Pope Francis continued his series of catecheses on the value of the elderly at the General Audience on Wednesday, 16 March, highlighting the importance of placing their experience at the service of the new generations so that they may avoid repeating the same mistakes. Earlier, the Holy Father had met young students from “La Zolla” Institute (see pg 3) inside Saint Peter’s Basilica. The following is a translation of the Pope’s catechesis which was given in Italian.
Dear Brothers and Sisters,
The Bible narrative — with the symbolic language of the time in which it was written — tells us something shocking. God was so embittered by the widespread wickedness of humans, which had become a normal lifestyle, that he thought he had made a mistake in creating them and decided to eliminate them. A radical solution. It might even have a paradoxical twist of mercy. No more humans, no more history, no more judgment, no more condemnation. And many predestined victims of corruption, violence, injustice would be spared forever.
Does it not happen to us too sometimes — overwhelmed by the sense of powerlessness against evil or demoralized by the “prophets of doom” — that we think it would be better if we had not been born? Should we give credit to some recent theories, which denounce the human species as an evolutionary detriment to life on our planet? All negative?
Indeed, we are under pressure, exposed to opposing demands that confuse us. On the one hand, we have the optimism of an eternal youth, kindled by the extraordinary progress of technology, that depicts a future filled with machines that are more efficient and more intelligent than us, that will cure our ills and devise for us the best solutions to avoid dying: the world of robots. On the other hand, our imagination appears increasingly concentrated on the representation of a final catastrophe that will extinguish us. What happens with an eventual nuclear war. The “day after” this — if there will still be days and human beings — we will have to start again from scratch. Destroying everything to start again from scratch. I do not want to trivialize the idea of progress, naturally. But it seems that the symbol of the flood is gaining ground in our subconscious. After all, the current pandemic puts a heavy weight on our carefree representation of what matters, in life and its destiny.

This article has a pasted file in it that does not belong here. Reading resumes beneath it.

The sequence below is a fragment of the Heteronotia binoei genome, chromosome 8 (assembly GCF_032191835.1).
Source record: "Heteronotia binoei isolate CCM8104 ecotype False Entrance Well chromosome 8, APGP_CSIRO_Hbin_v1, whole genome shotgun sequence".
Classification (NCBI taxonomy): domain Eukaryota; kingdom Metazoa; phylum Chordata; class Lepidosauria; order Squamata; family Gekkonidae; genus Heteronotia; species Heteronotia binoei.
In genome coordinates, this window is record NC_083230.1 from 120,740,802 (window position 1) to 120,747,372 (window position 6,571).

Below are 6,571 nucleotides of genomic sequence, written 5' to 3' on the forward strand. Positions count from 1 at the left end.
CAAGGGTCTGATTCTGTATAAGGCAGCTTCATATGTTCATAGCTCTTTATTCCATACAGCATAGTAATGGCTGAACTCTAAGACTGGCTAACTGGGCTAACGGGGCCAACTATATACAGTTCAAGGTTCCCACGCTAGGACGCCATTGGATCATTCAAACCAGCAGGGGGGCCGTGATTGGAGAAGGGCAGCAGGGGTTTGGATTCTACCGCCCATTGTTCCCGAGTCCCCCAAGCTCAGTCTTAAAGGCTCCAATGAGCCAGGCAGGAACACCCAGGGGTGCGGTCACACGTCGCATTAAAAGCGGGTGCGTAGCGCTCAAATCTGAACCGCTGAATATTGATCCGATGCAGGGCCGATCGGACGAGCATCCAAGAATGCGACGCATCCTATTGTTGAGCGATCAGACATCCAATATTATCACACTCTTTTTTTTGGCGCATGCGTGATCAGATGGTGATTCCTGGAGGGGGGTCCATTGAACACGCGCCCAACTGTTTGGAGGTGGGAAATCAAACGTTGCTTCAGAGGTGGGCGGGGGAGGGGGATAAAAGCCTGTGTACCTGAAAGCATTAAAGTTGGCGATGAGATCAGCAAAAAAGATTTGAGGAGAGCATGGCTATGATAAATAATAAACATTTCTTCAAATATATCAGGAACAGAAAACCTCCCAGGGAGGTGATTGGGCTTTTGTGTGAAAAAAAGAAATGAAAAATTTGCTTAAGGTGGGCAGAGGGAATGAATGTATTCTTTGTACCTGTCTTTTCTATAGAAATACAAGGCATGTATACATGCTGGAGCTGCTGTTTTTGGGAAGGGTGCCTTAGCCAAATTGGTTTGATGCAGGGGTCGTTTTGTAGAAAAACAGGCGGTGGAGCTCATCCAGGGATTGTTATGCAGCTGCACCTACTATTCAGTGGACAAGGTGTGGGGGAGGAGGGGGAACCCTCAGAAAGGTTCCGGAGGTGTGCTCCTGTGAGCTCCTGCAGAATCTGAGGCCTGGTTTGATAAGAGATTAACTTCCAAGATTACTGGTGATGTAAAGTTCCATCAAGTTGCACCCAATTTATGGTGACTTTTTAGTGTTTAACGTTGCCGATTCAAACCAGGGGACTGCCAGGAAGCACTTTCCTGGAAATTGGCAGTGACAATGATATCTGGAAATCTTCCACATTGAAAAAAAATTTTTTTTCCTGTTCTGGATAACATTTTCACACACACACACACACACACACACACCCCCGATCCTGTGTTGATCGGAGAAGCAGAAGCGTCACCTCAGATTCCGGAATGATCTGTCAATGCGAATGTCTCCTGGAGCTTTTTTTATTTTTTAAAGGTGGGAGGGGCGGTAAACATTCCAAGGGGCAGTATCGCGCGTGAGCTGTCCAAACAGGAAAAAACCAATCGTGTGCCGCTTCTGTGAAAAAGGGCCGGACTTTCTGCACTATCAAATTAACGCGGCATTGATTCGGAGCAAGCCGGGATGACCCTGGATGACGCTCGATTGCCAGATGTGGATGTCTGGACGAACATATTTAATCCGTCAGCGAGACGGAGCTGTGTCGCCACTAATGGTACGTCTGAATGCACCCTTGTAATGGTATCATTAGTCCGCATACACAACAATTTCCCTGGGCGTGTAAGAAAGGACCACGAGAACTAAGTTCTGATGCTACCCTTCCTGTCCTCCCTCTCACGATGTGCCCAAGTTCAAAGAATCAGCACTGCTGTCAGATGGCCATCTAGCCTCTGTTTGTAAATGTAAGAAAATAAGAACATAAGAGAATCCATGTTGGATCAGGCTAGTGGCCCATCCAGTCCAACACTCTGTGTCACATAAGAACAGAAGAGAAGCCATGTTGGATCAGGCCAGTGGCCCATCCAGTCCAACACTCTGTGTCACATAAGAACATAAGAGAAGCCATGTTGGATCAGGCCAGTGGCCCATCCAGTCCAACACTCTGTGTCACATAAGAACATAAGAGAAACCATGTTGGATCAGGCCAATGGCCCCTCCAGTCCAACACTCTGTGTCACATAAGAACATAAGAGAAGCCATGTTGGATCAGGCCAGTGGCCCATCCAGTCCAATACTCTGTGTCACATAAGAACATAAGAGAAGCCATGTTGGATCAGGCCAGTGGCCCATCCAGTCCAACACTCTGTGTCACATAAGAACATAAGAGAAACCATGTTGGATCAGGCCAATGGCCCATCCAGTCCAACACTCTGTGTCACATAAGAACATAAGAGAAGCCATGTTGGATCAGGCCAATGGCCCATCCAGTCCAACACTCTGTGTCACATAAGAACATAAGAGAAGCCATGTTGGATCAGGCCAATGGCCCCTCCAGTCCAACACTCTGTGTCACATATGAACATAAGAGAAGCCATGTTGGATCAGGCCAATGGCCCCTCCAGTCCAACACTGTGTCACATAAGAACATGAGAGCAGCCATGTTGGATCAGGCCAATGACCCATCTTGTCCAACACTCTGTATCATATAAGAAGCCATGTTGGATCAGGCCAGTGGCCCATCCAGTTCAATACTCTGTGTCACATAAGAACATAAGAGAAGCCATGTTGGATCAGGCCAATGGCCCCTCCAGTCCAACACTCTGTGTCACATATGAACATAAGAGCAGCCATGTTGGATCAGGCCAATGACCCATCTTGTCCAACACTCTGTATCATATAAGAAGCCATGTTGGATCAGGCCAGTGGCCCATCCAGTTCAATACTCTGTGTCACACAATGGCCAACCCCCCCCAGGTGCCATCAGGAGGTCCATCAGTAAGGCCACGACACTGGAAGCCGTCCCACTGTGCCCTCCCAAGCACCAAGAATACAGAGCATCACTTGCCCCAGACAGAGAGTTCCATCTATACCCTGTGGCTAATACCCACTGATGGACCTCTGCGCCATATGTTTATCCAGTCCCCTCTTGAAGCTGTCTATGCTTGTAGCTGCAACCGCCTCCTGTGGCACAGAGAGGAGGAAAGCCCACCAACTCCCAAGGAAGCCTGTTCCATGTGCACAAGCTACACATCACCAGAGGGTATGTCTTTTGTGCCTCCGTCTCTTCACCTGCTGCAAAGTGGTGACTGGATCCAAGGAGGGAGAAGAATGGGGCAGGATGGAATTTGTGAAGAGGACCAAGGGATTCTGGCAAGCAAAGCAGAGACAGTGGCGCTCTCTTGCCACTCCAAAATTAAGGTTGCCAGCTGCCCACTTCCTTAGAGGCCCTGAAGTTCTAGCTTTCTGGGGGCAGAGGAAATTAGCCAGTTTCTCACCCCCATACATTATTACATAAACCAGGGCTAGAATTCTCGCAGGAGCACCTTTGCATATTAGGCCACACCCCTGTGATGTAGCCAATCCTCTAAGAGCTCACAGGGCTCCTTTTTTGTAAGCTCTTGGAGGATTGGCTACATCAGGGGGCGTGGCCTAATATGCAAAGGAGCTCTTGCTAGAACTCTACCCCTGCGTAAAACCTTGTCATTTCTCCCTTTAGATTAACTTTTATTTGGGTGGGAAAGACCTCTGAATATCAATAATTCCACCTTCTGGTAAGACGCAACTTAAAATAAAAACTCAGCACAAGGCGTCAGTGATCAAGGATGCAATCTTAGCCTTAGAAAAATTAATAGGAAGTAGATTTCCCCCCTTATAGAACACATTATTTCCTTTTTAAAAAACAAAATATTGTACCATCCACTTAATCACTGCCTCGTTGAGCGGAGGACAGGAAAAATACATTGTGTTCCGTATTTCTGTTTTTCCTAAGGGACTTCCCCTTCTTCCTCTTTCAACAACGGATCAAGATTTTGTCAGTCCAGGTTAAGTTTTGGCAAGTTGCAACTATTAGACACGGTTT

In the Bible story, when it comes to saving life on earth from corruption and from the flood, God entrusts the task to the fidelity of the eldest of all, the “righteous” Noah. Will old age save the world, I wonder? In what sense? And how will old age save the world? And what is the prospect? Life after death or just survival until the flood?